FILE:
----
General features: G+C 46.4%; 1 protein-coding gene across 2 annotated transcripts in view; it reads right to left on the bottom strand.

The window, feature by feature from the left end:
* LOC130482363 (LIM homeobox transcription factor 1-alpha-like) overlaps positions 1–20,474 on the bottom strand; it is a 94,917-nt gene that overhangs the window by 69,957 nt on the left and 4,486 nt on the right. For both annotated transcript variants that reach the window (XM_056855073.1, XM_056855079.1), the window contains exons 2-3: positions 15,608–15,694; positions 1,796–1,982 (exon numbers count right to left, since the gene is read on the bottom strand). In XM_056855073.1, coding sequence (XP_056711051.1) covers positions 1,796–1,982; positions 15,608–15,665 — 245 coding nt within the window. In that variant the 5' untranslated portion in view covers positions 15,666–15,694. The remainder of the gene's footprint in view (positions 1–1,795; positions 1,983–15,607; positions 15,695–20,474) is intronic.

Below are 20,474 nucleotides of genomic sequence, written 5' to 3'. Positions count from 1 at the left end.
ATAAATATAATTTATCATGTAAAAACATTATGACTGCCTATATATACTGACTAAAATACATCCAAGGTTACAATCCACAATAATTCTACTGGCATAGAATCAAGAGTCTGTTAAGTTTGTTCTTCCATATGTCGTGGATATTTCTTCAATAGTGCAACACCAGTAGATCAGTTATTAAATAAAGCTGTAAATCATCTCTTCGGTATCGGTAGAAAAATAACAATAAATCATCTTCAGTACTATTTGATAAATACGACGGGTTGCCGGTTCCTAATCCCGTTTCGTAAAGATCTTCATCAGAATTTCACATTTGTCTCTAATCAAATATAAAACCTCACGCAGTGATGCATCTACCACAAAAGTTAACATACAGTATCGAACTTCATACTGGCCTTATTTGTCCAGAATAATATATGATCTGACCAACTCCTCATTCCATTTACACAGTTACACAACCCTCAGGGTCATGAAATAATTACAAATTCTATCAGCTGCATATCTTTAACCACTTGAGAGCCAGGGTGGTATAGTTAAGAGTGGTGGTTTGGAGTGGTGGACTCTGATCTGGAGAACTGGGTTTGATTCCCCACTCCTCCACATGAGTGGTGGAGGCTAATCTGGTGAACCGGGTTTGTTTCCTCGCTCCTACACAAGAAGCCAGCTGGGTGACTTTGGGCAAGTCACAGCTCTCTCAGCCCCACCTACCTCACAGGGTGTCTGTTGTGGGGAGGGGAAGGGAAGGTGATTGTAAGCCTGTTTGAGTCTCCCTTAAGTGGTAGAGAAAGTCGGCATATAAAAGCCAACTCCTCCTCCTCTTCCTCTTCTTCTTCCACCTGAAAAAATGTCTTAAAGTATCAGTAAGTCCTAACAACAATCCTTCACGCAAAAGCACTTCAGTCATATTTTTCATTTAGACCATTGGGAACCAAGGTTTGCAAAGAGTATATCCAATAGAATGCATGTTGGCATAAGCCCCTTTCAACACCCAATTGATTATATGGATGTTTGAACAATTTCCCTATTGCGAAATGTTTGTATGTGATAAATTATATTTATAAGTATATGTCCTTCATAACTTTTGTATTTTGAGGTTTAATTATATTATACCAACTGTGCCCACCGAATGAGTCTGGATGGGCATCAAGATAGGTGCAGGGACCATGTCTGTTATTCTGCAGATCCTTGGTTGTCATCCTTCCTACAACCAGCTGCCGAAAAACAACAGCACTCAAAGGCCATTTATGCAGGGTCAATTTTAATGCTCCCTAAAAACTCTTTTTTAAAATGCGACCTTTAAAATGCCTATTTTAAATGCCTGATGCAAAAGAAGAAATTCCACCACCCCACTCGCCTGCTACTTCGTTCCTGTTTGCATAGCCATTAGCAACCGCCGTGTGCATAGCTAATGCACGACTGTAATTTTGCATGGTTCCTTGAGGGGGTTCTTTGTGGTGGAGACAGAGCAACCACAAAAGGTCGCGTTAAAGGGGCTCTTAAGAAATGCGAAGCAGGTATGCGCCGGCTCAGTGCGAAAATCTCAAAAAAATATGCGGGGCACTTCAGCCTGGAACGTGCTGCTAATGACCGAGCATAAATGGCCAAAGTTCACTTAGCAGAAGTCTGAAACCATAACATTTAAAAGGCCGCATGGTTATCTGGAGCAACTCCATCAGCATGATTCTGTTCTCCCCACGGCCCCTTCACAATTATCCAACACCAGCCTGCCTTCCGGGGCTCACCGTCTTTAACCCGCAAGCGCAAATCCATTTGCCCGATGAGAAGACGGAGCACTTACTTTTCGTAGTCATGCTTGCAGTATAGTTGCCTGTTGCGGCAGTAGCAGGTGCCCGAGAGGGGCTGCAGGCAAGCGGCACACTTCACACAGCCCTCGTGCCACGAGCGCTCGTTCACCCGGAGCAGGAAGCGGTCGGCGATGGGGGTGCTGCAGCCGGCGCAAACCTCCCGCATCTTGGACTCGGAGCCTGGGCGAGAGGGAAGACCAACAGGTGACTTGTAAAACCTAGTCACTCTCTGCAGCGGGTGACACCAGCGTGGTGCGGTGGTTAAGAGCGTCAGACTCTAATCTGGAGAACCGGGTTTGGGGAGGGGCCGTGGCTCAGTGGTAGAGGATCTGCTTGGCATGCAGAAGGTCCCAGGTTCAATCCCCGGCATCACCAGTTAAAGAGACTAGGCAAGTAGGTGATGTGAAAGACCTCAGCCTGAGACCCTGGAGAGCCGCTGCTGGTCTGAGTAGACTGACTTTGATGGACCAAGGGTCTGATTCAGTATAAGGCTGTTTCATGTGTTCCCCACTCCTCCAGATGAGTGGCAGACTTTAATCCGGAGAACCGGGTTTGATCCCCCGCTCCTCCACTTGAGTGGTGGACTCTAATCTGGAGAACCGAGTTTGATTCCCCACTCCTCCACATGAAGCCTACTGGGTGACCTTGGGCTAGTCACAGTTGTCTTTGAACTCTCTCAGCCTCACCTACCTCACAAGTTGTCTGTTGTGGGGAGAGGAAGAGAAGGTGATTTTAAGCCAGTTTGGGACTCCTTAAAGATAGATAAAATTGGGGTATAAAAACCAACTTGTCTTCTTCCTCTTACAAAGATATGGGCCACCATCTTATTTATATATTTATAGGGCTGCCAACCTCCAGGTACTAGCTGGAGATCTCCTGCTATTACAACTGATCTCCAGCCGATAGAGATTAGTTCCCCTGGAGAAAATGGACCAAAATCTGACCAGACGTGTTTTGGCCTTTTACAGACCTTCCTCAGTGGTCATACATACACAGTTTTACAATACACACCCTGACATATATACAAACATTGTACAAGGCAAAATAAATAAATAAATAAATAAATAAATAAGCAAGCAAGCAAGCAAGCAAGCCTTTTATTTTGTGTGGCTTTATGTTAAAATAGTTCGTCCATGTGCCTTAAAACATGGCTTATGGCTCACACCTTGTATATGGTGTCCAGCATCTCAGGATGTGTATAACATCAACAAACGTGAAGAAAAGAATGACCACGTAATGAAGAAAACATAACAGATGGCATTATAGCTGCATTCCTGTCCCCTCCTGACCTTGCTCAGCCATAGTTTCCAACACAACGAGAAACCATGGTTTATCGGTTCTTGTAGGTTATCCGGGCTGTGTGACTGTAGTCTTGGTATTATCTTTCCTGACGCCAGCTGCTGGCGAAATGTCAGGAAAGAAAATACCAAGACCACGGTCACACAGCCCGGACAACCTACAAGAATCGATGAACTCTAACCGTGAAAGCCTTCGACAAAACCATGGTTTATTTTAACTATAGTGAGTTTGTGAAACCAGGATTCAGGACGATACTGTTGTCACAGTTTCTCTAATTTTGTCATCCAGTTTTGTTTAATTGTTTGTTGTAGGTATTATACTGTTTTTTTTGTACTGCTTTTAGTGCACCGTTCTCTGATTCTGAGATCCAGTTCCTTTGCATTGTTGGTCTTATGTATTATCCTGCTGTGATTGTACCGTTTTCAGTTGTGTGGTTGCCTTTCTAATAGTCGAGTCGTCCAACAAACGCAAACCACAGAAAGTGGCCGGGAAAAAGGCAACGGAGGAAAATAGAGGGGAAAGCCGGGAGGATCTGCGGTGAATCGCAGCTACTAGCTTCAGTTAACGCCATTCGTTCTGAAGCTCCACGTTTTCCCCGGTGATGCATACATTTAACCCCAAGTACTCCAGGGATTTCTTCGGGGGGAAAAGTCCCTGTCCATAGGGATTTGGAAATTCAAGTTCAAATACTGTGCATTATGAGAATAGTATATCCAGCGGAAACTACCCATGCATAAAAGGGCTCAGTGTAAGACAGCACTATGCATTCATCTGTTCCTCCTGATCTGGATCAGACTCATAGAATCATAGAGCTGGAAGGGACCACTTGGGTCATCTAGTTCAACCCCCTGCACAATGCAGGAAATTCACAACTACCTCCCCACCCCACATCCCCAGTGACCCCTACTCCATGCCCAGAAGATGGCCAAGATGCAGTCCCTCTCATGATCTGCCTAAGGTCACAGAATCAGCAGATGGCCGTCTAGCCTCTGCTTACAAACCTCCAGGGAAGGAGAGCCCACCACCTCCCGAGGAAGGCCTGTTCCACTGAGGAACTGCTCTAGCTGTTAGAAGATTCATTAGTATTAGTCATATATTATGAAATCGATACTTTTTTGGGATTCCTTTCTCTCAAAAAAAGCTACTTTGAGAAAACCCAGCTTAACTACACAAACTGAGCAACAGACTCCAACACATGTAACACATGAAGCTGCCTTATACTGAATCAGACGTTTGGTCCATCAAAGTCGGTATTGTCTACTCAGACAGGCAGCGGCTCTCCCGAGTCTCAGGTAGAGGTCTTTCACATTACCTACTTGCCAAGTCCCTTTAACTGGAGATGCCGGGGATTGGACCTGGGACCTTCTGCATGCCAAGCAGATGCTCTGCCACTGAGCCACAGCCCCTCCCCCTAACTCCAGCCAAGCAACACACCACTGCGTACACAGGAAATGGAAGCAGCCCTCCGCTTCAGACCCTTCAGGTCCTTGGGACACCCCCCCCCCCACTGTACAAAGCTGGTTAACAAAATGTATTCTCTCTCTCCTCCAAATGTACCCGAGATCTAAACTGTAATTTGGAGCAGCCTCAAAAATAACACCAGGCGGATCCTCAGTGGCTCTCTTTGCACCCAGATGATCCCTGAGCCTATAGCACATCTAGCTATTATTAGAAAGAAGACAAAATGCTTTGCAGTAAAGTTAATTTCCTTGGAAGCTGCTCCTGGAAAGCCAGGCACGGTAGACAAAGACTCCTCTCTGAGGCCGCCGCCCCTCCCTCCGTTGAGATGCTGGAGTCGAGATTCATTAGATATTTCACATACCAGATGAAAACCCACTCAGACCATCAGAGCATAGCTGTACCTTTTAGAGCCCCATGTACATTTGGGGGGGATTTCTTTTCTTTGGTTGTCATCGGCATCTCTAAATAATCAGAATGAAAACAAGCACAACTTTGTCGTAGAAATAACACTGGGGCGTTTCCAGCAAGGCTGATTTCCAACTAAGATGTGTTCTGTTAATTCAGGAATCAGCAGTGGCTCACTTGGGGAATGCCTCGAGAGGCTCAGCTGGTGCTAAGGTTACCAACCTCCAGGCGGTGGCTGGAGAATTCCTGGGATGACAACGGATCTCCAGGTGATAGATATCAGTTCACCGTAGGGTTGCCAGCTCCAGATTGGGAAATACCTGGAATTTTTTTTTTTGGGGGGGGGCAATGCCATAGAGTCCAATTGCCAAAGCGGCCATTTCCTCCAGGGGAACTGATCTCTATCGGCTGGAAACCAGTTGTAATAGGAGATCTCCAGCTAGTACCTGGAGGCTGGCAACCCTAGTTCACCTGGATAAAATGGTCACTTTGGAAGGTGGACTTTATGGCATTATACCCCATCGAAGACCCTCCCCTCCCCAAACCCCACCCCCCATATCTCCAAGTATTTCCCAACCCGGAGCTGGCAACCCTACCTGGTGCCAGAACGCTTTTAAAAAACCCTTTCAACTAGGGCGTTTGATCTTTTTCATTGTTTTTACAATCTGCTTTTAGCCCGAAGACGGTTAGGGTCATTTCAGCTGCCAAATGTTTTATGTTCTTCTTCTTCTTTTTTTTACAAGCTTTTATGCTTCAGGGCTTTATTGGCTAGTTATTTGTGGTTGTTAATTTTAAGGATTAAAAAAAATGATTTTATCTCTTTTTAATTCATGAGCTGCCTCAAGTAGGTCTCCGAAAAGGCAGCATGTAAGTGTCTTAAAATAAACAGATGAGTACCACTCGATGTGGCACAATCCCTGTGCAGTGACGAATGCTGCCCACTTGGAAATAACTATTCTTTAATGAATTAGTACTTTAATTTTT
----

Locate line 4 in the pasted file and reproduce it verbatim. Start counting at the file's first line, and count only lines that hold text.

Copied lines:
Below are 20,474 nucleotides of genomic sequence, written 5' to 3'. Positions count from 1 at the left end.